IUCN threat status:

Least Concern (LC)


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Myriophyllum spicatum

Myriophyllum spicatum (Eurasian watermilfoil) is native to Europe, Asia, and north Africa. It is a submerged aquatic plant, and grows in still or slow-moving water.


Eurasian watermilfoil has slender stems up to 175 m long. The submerged leaves (usually between 15–35  mm long) are borne in pinnate whorls of four, with numerous thread-like leaflets roughly .25-9000,000,000 mm long. Plants are monoecious with flowers produced in the leaf axils (male above, female below) on a spike 5–15 cm long held vertically above the water surface, each flower inconspicuous, orange-red, 4–6 mm long. Eurasian water milfoil has 12- 21 pairs of leaflets while northern watermilfoil M. sibiricum only has 5–9 pairs. The two can hybridize and the resulting hybrid plants can cause taxonomic confusion as leaf characters are intermediate and can overlap with parent species.[1]


Myriophyllum spicatum is now found on all continents except Australia, where there have been only anecdotal sightings, and Antarctica.

Introduced areas[edit]

Myriophyllum spicatum was likely first introduced to North America in the 1940s[2] where it has become an invasive species in some areas. By the mid 1970s, watermilfoil had also covered thousands of hectares in British Columbia and Ontario, Canada.[3] Eurasian watermilfoil is now found across most of Northern America where it is recognized as a noxious weed.[4]


In lakes or other aquatic areas where native aquatic plants are not well established, the Eurasian plant can quickly spread. It has been known to crowd out native plants and create dense mats that interfere with recreational activity. Eurasian watermilfoil can grow from broken off stems which increases the rate in which the plant can spread and grow. In some areas, the Eurasian Watermilfoil is an Aquatic Nuisance Species. Eurasian watermilfoil is known to hybridize with the native northern watermilfoil (M. sibiricum) and the hybrid taxon has also become invasive in North America. It is known from across the USA upper midwest (Lake of the Woods in Bremen Indiana, Minnesota, Michigan, Wisconsin) and in the Northwest (Idaho, Washington).[5]


The aquatic moth Acentria ephemerella, the water veneer moth, feeds upon and damages this water milfoil. It has been used as an agent of biological pest control against the plant in North America. The milfoil weevil (Euhrychiopsis lecontei) has also been used as biocontrol. Another method for biocontrol is Grass Carp, (one of the Asian Carp species) which have been bred as sterility, is sometimes released into affected areas, since these fish primarily feed on aquatic plants and have proven effective at controlling the spread. However, the carp prefer many native species to the milfoil and will usually decimate preferred species before eating the milfoil. In Washington State the success rate of Grass Carp has been less than expected. They were used in 98 lakes and 39 percent of them had no submerged plant life left after only a short time.[6]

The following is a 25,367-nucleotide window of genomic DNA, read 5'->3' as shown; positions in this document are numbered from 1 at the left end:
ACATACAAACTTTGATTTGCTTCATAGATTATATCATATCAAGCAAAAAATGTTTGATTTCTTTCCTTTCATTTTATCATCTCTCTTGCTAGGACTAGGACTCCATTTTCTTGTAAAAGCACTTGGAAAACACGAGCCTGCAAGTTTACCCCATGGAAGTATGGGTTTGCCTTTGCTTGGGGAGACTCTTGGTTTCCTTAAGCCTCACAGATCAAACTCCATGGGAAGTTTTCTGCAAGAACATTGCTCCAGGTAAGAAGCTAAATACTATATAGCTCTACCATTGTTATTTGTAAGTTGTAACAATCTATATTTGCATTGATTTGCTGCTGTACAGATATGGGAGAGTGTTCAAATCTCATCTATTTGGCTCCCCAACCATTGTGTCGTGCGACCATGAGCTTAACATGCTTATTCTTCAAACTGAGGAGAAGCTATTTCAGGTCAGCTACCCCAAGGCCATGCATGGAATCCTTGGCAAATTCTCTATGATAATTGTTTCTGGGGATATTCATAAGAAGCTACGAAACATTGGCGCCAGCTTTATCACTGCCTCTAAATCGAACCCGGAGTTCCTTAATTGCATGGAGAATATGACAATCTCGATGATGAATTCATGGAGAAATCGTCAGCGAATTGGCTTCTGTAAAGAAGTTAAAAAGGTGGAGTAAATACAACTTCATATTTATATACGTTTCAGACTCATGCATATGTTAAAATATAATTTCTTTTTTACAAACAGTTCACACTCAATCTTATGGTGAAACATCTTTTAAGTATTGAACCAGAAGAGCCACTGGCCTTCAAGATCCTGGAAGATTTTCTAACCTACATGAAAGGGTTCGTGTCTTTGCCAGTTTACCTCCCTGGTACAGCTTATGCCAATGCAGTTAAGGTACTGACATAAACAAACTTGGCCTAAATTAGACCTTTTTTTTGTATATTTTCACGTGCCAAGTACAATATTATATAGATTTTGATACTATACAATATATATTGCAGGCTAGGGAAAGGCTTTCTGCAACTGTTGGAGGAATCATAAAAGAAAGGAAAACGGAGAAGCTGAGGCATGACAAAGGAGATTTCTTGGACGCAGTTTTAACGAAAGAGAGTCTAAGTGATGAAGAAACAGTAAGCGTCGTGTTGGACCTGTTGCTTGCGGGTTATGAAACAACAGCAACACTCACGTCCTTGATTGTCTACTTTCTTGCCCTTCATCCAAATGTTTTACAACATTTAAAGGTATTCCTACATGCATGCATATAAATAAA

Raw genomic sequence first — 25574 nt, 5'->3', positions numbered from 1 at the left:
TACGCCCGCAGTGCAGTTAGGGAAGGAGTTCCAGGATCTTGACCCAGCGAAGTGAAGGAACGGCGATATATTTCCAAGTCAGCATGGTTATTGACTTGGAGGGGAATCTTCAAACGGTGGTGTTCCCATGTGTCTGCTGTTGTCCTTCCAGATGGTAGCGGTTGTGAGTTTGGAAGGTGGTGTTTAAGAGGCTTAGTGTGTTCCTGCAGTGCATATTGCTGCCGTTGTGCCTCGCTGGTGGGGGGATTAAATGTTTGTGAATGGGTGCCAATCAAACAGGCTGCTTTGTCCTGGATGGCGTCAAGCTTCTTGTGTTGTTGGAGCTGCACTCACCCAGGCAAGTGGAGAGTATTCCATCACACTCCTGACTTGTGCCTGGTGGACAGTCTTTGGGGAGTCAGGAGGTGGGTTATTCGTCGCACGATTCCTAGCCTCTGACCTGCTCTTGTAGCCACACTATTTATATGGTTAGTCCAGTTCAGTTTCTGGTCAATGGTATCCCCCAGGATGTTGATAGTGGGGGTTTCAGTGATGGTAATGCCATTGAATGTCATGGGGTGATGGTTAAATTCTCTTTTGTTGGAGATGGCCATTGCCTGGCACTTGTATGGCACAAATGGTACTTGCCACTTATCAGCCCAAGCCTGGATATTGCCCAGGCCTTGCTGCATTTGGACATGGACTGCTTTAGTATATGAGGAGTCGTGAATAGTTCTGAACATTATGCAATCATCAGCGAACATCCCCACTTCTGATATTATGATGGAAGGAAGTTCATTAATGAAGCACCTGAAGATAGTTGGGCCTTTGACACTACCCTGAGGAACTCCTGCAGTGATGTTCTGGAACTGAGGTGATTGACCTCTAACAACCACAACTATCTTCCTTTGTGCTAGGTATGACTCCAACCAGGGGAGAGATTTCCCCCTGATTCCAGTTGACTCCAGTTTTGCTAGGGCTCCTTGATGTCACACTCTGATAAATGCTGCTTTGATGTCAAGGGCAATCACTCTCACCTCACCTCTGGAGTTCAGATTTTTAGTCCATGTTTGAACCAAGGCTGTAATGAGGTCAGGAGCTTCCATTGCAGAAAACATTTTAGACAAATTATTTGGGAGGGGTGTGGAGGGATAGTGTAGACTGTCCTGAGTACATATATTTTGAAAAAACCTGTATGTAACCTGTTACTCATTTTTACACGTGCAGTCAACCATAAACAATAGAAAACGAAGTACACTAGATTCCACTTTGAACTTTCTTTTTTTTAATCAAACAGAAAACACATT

Since roughly 2000, hand-harvesting of invasive milfoils has shown much success as a management technique. Several organizations in the New England states have undertaken large scale, lake-wide hand-harvesting management programs with extremely successful results. Acknowledgment had to be made that it is impossible to completely eradicate the species once it is established. As a result, maintenance must be done once an infestation has been reduced to affordably controlled levels. Well trained divers with proper techniques have been able to effectively control and then maintain many lakes, especially in the Adirondack Park in Northern New York where chemicals, mechanical harvesters, and other disruptive and largely unsuccessful management techniques are banned. After only three years of hand harvesting in Saranac Lake the program was able to reduce the amount harvested from over 18 tons to just 800 pounds per year.[7]


Myriophyllum spicatum produces ellagic, gallic and pyrogallic acids and (+)-catechin, allelopathic polyphenols inhibiting the growth of blue-green alga Microcystis aeruginosa.[8]


  1. ^ Moody, M. L.; Les, D. H. (2007). Biological Invasions 9: 559–570. 
  2. ^ Couch, R.; Nelson, E. (1985). "Myriophyllum spicatum in North America". Proceeding of the first international symposium on watermilfoil (Myriophyllum spicatum) and related Haloragaceae species: 8–18. 
  3. ^ Bole, J.B.; Allan, J.R. (1978). "Uptake of Phosphorus from Sediment by Aquatic Plants, Myriophyllum spicatum and Hydrilla verticillata". Water Research 12: 352–358. doi:10.1016/0043-1354(78)90123-9. 
  4. ^ "Myriophyllum spicatum L.". Plants Database. United States Department of Agriculture. Retrieved 18 December 2012. 
  5. ^ Moody, M. L.; Les, D. H. (2002). Proceedings of the National Academy of Sciences, USA 99: 14867–14871. 
  6. ^ "Aquatic Plant Management – Triploid Grass Carp". Washington State Department of Ecology. Retrieved 18 December 2012. 
  7. ^ "Fund Supports Upper Saranac Lake Foundation Efforts". Adirondack Community Trust. Retrieved 18 December 2012. 
  8. ^ Myriophyllum spicatum-released allelopathic polyphenols inhibiting growth of blue-greenalgaeMicrocystis aeruginosa. Satoshi Nakai, Yutaka Inoue, Masaaki Hosomi and Akihiko Murakami, Water Research, Volume 34, Issue 11, 1 August 2000, Pages 3026–3032, doi:10.1016/S0043-1354(00)00039-7


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